Here's the scenario:
You are assigned to a truck company and are dispatched to a reported structure fire with people trapped. Your company arrives first on scene, and a frantic woman screaming that her baby is trapped inside greets you.
This is a one-story, wood-frame, brick veneer, single-family structure, with heavy fire venting from the A and B sides of the structure. Heavy smoke is issuing from the other openings, and there are burglar bars on the windows due to the neighborhood's high crime rate. The mother is pointing to the window of the room in which her child is possibly trapped.
Your crew makes entry through the back door, which is located on the C side, and you encounter zero visibility and moderate heat. You make your way down the hallway and into the bedroom where the child may be located. Upon entering the room, you notice that rollover is starting to occur in the hallway. The last man closes the door, thereby controlling the rollover. Inside the room, you find a semi-conscious child hiding in a closet. You break out the window for ventilation but are confined by the burglar bars, and exiting through the hallway is out of the question due to fire, heat, and smoke conditions.
You call for assistance with the burglar bars. While waiting for help, you decide to attempt a breach of an exterior wall, due to the possibility that current conditions in the room could change at any moment. The question is: Have you had any practice breaching walls since rookie school? And what obstacles do you anticipate?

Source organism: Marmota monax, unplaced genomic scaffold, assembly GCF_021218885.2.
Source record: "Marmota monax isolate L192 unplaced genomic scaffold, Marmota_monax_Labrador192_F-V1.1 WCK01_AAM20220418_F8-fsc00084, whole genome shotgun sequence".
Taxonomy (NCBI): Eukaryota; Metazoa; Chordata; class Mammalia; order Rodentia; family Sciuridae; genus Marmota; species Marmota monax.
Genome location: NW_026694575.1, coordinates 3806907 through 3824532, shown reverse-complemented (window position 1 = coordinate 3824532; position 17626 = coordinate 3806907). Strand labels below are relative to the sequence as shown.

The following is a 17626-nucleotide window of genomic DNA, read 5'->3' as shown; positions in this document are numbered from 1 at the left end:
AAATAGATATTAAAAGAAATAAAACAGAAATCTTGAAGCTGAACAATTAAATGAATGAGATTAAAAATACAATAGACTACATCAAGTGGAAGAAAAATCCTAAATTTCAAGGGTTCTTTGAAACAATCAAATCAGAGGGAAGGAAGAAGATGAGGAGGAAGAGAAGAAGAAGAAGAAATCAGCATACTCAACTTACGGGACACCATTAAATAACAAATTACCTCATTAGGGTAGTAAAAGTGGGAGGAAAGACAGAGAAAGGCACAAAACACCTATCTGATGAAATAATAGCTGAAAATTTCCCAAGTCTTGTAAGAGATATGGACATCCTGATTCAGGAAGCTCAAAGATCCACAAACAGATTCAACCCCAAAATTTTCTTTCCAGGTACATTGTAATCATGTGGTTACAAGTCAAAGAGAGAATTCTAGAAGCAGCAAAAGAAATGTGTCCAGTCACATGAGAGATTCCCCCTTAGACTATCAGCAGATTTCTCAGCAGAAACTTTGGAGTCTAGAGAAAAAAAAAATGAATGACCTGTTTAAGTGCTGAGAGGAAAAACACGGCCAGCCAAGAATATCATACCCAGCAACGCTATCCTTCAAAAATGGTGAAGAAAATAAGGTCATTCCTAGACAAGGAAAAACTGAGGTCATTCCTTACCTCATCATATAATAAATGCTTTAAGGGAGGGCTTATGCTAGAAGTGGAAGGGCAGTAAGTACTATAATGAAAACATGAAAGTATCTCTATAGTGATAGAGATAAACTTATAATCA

Let's start from your arrival on scene. How many of us get off of the truck or engine with a specific assignment and make entry through the front door, without conducting a building size-up? I am willing to bet that every one of us has done it from time to time, and I am also sure that some still pay no attention to building size-up as they approach a structure. As an officer on the first arriving unit, one of your primary responsibilities is a size-up of the situation. Once you step off the apparatus, do you give building size-up any further attention?
I know that a 360 degree size-up is strongly encouraged, and there are departments across the nation that practice this on a regular basis, but others do not. Is this a mistake? I think it depends on the situation. If you live in a large metropolitan area, where your entire first alarm assignment arrives within five minutes, it's conceivable that you can forgo a 360 if you are first on. While pulling past the address you have obtained a 270 degree view of the structure. One of the next arriving companies should be assigned the rear of the structure, whether for forcible entry, ventilation, or utilities. This way the C side can be quickly and properly sized up. But I'm certain there are those who will strongly disagree with me.
So what should you be looking for as you approach a structure? Here are some suggestions. Is it one- or two-story? Is there brick veneer on the exterior? Are there burglar bars covering all of the windows and doors? Are the windows and doors boarded up? These important questions can be answered in a split second.
Wall breach is one of many tasks that require hand tools. So here is another reason every crewmember needs to bring a hand tool with them as they enter burning structures. Carrying tools is a basic concept; yet, day in and day out, people enter burning buildings without anything other than what they have on their person.
In most instances, personal preference determines the hand tool you carry. Some departments have position assignments (see article "Apparatus Seating Assignments" by Battalion Chief Pat Grace) that dictate which tools are carried by which crewmember. Personally, I don't care what tool you bring with you, as long as you have one. Of course, if you grab the 12-foot hook, and you are assigned to search, your tool won't be the most effective, so use common sense.